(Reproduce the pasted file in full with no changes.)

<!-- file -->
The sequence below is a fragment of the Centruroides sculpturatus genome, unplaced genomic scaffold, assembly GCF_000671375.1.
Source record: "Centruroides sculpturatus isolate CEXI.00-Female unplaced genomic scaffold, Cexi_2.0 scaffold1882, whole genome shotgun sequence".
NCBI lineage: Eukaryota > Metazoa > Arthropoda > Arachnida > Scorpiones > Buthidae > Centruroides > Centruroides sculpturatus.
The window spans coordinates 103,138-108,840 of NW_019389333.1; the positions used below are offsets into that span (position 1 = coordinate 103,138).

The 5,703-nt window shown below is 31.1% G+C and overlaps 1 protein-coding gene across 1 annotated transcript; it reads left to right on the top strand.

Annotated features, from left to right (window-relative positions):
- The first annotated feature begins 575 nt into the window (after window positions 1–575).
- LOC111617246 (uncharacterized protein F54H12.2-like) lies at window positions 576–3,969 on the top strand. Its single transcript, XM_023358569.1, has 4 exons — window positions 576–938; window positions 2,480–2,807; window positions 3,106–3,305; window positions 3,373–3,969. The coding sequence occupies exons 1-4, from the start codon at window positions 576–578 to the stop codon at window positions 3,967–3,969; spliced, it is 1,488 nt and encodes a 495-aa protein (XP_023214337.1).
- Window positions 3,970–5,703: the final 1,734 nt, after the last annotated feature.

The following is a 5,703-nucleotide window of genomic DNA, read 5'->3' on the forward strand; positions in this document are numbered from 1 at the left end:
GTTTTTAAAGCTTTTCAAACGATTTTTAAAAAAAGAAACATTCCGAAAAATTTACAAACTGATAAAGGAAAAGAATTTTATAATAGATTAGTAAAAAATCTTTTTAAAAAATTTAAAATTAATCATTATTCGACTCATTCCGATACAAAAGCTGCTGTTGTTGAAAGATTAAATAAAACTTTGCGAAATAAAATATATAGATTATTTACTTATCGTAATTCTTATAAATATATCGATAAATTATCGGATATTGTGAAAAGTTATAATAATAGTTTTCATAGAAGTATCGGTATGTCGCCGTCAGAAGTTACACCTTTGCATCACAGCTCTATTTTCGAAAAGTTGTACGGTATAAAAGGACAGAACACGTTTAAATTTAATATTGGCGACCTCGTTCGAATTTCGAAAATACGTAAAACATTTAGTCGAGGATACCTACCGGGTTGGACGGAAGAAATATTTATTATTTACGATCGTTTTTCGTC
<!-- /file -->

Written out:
The sequence below is a fragment of the Centruroides sculpturatus genome, unplaced genomic scaffold, assembly GCF_000671375.1.
Source record: "Centruroides sculpturatus isolate CEXI.00-Female unplaced genomic scaffold, Cexi_2.0 scaffold1882, whole genome shotgun sequence".
NCBI lineage: Eukaryota > Metazoa > Arthropoda > Arachnida > Scorpiones > Buthidae > Centruroides > Centruroides sculpturatus.
The window spans coordinates 103,138-108,840 of NW_019389333.1; the positions used below are offsets into that span (position 1 = coordinate 103,138).

The 5,703-nt window shown below is 31.1% G+C and overlaps 1 protein-coding gene across 1 annotated transcript; it reads left to right on the top strand.

Annotated features, from left to right (window-relative positions):
- The first annotated feature begins 575 nt into the window (after window positions 1–575).
- LOC111617246 (uncharacterized protein F54H12.2-like) lies at window positions 576–3,969 on the top strand. Its single transcript, XM_023358569.1, has 4 exons — window positions 576–938; window positions 2,480–2,807; window positions 3,106–3,305; window positions 3,373–3,969. The coding sequence occupies exons 1-4, from the start codon at window positions 576–578 to the stop codon at window positions 3,967–3,969; spliced, it is 1,488 nt and encodes a 495-aa protein (XP_023214337.1).
- Window positions 3,970–5,703: the final 1,734 nt, after the last annotated feature.

The following is a 5,703-nucleotide window of genomic DNA, read 5'->3' on the forward strand; positions in this document are numbered from 1 at the left end:
GTTTTTAAAGCTTTTCAAACGATTTTTAAAAAAAGAAACATTCCGAAAAATTTACAAACTGATAAAGGAAAAGAATTTTATAATAGATTAGTAAAAAATCTTTTTAAAAAATTTAAAATTAATCATTATTCGACTCATTCCGATACAAAAGCTGCTGTTGTTGAAAGATTAAATAAAACTTTGCGAAATAAAATATATAGATTATTTACTTATCGTAATTCTTATAAATATATCGATAAATTATCGGATATTGTGAAAAGTTATAATAATAGTTTTCATAGAAGTATCGGTATGTCGCCGTCAGAAGTTACACCTTTGCATCACAGCTCTATTTTCGAAAAGTTGTACGGTATAAAAGGACAGAACACGTTTAAATTTAATATTGGCGACCTCGTTCGAATTTCGAAAATACGTAAAACATTTAGTCGAGGATACCTACCGGGTTGGACGGAAGAAATATTTATTATTTACGATCGTTTTTCGTC